Tennis match-fixing investigations are ramping up after the syndicate head was arrested in Belgium last June. At least seven players have been detained on tennis match-fixing allegations. According to reports, the man (a.k.a. the ‘Maestro’) was apprehended last June. The Maestro, real name Grigor Sargsyan, is facing charges of heading a huge gambling syndicate that targeted lower echelon tennis players. These professionals, including seven more players this week, allegedly threw multiple matches..
At least 17 professional players from France have been implicated. They have all admitted to accepting money after throwing matches intentionally. One player claimed to have fixed 20 matches and earned $34,000 in return. Belgian police are leading the investigation and have identified 137 players from more than six countries so far. Some players from the United States are also under suspicion. Currently, they are going over phone records obtained from Sargsyan.
Tennis Match-Fixing Investigation Could Get Assistance from FBI
Belgian police have reportedly requested help from the FBI for the case for the US players. They believe that the scheme was run through encrypted messages between Sargsyan and the players. What’s more, each player is believed to have earned between $570 and $3,400 per match. The Maestro also employed betting ‘mules’ to throw off watch dogs.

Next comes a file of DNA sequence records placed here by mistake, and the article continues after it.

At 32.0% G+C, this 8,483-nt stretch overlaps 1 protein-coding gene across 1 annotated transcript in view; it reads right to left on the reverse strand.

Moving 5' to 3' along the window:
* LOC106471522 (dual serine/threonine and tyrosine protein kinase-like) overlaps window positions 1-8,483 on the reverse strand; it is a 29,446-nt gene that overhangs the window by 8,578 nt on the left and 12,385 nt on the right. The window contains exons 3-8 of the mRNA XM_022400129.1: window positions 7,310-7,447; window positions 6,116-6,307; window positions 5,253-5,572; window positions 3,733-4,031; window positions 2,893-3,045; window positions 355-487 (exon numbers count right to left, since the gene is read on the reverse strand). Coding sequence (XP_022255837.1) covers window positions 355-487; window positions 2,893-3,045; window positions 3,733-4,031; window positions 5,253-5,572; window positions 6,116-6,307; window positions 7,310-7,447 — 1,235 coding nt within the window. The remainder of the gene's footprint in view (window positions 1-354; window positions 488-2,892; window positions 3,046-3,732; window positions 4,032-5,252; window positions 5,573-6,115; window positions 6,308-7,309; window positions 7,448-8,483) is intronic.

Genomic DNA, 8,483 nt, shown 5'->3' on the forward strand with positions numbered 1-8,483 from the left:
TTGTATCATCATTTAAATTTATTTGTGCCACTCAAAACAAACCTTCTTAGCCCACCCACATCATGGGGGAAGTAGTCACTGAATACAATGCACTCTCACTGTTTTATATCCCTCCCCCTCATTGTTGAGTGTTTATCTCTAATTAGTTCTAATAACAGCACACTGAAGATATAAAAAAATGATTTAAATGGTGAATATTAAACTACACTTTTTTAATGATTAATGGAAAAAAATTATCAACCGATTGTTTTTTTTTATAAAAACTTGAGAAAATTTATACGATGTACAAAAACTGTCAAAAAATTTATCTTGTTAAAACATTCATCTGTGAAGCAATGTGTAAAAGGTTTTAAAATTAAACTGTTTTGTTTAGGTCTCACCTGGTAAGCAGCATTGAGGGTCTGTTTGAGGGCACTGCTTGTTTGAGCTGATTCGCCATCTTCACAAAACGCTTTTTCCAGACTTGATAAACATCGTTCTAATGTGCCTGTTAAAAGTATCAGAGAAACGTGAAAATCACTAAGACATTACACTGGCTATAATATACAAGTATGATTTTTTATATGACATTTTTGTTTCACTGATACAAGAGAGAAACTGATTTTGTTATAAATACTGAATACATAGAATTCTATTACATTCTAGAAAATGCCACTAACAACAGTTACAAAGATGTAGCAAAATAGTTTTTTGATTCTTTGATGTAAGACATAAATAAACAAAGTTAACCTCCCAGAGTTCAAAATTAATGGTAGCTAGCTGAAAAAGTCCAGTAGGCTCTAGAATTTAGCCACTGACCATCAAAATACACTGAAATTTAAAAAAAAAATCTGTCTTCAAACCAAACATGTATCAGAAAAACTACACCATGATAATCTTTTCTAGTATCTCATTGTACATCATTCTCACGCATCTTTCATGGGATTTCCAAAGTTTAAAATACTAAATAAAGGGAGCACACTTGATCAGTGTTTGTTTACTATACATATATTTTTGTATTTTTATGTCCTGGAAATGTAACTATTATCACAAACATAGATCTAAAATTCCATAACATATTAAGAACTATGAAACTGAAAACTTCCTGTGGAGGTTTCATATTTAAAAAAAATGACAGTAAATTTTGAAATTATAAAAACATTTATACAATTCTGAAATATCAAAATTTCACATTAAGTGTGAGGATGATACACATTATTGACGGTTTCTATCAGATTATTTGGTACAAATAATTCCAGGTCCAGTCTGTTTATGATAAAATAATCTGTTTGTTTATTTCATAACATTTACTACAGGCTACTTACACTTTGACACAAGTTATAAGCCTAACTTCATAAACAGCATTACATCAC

In addition to the investigation by police, the Independent Review Panel of the Tennis Integrity Unit released a report on tennis match-fixing. The unit claims that tennis had been overwhelmed by a tidal wave of corruption for lower level tournaments. They believe that the smaller prize pools led to temptation for cheating. More so, they claim that players on this level ‘barely break even’ financially.
The seven French players questioned verified these claims and cited an ‘inability to pay expenses’. It’s no wonder the Maestro could tempt so many. Of course, that’s no excuse to cheat and turn to tennis match-fixing. Still, breaking through to higher rankings could have been easier down the line with more money.